Alternative Learning System 705 1

Topics: Critical thinking, Cebu, Education Pages: 7 (4286 words) Published: August 8, 2015
ISSN 2348-1218 (print)
International Journal of Interdisciplinary Research and Innovations ISSN 2348-1226 (online) Vol. 2, Issue 4, pp: (20-26), Month: October - December 2014, Available at:

Alternative Learning System Accreditation and
Equivalency (ALS A&E) Program: Quality of
Life beyond Poverty

Leah T. Apao, 2Filomena T. Dayagbil, 3Ethel L. Abao

Department of Education, 2,3Cebu Normal University Cebu City, Philippines

Abstract: The study assessed the implementation of the alternative learning system program along provision of life skills, increased literacy and quality of living. It was revealed that the provision of life skills was attained to a great extent. The program was able to increase literacy as evident in the successful passers of the alternative learning system accreditation and equivalency (ALS A&E) test. After completion of the program, the ALS passers improved their quality of living by engaging in jobs or entrepreneurial activities that increase financial stability, participating actively in community events and social gatherings, cultivating a positive outlook in life and developing the passion for pursuing higher education . The Alternative Learning System A&E program in the Philippines is effective in cultivating the life skills of the recipients. The program has improved the quality of living of the respondents as they continue their pursuit for meaning and significance in life. Keywords: alternative learning system, life skills, literacy, quality of living.



Literacy is fundamental to the achievement of the quality of life of a person. Literacy is more than a basic reading ability, but rather an indication of how adults use written information to function in society (McMullen, 2004). Youth and adults should acquire literacy and lifelong skills necessary in getting a good job, decent earnings, and access to quality learning opportunities. Countries that are successful in endowing their population with literacy and lifelong skills are usually in a better position to meet the economic demands of operating in a globalized information economy. A highly-literate population will be better able to deal with issues of governance in a highly diverse society. As noted by UNESCO, illiteracy hampers a country’s economic growth. The Dakar Framework had a specific target to reduce adult illiteracy by 50 per cent. But it will be missed by a wide margin with 800 million adults worldwide still unable to read or pen their name, especially in South Asia and sub-Saharan Africa (Narayan, 2012). The said countries have been assailed with economic crisis prompted by poverty which are attributed to illiteracy. The Philippines is not exempted from economic crisis brought about by poverty. Recent study of Mercene (2012) disclosed that the Philippines was found to have one of the highest poverty incidence rates in Southeast Asia pegged at 15.5%, with poor people living at less than one U.S. dollar a day or at Php 32.00 a day. The Out-of-School Children (OSC), Out-of-School Youth (OSYs), and Out-of-School Adults (OSAs) comprise the huge number of Filipino individuals who are most affected by poverty due to lack of educational opportunities. As revealed in the Country Profile commissioned for the EFA Global Monitoring Report 2008, Education for All by 2015, sixteen million two hundred eighty-two thousand three hundred forty-three (16,282,343) out-of-school Filipino citizens comprised 20% of the 82M in 2004.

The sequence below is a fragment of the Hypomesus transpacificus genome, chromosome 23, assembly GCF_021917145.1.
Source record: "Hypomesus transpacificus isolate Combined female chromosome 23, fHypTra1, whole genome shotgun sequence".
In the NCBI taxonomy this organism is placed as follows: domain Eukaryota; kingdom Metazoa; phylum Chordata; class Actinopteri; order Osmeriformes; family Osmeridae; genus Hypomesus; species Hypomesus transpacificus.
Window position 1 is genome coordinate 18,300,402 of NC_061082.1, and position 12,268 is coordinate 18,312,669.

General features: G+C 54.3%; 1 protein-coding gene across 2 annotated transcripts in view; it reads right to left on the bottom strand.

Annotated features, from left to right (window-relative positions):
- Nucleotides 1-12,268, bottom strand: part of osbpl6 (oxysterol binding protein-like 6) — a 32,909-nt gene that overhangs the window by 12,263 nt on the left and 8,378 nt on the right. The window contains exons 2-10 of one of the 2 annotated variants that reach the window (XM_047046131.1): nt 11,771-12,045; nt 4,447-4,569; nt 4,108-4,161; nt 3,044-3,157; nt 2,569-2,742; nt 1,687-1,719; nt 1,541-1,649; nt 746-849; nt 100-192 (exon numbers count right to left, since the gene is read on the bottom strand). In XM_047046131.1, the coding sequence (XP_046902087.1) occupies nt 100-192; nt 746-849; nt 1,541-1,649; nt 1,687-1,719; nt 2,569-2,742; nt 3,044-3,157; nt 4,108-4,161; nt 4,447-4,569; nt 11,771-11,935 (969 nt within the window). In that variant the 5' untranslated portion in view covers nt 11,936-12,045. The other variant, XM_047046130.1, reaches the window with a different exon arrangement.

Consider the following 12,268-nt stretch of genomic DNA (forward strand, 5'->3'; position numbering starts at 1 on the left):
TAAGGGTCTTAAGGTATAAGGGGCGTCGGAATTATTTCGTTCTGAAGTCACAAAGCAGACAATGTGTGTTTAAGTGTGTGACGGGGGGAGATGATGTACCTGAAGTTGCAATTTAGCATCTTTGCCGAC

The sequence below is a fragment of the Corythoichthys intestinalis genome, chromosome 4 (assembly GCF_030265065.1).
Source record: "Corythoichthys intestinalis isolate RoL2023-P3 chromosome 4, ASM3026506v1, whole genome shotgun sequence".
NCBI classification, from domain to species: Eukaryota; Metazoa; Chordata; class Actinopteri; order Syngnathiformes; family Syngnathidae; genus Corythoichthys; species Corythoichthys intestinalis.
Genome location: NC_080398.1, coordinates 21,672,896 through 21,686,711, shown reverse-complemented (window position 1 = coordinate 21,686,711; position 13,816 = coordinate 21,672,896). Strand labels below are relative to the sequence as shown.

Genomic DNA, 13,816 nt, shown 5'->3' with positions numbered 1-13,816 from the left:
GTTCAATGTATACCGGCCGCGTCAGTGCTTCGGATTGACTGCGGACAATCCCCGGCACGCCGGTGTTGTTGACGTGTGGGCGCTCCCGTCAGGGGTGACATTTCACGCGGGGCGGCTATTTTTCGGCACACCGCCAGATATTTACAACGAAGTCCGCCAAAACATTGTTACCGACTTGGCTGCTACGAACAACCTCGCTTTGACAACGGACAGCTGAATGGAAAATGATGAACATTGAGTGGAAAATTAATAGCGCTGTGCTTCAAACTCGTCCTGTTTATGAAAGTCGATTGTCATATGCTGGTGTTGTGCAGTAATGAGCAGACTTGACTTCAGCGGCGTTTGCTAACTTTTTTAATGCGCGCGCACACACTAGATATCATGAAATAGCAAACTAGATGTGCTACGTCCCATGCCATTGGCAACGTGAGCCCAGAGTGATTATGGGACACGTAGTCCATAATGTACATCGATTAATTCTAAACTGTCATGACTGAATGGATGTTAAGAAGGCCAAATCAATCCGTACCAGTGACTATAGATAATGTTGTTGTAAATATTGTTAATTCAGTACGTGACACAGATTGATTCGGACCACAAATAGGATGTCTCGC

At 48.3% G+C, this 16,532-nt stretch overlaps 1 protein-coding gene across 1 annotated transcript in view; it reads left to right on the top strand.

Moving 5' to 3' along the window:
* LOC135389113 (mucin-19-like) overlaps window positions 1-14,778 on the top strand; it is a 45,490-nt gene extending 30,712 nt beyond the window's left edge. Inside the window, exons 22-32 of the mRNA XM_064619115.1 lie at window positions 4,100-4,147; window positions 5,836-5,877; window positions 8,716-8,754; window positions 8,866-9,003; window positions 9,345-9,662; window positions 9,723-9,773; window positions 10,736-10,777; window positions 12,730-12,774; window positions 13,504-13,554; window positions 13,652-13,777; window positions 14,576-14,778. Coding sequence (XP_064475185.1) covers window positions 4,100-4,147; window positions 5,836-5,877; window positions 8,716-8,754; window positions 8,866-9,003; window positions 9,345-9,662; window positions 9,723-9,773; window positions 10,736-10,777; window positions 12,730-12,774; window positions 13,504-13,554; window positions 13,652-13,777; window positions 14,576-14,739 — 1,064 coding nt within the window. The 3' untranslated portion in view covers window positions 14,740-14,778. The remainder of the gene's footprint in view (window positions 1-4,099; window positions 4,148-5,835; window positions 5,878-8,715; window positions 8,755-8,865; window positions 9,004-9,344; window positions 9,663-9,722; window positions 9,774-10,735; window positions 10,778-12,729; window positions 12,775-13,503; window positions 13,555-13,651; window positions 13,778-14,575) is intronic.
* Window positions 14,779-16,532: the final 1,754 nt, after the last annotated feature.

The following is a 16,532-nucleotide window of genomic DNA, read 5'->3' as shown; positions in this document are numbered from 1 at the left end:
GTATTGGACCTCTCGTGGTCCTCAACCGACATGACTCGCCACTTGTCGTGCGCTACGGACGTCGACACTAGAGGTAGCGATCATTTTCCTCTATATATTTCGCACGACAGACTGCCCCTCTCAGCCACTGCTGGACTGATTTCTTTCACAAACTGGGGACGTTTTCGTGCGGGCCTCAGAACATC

The 2004 NSO report cited poverty as the primary contributor to the high growth of out of school youth (OSY). However, given the lack of education as the precarious situation that caused poverty, the OSY phenomenon continues to occur among the poor.

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Research Publish Journals

ISSN 2348-1218 (print)
International Journal of Interdisciplinary Research and Innovations ISSN 2348-1226 (online) Vol. 2, Issue 4, pp: (20-26), Month: October -...

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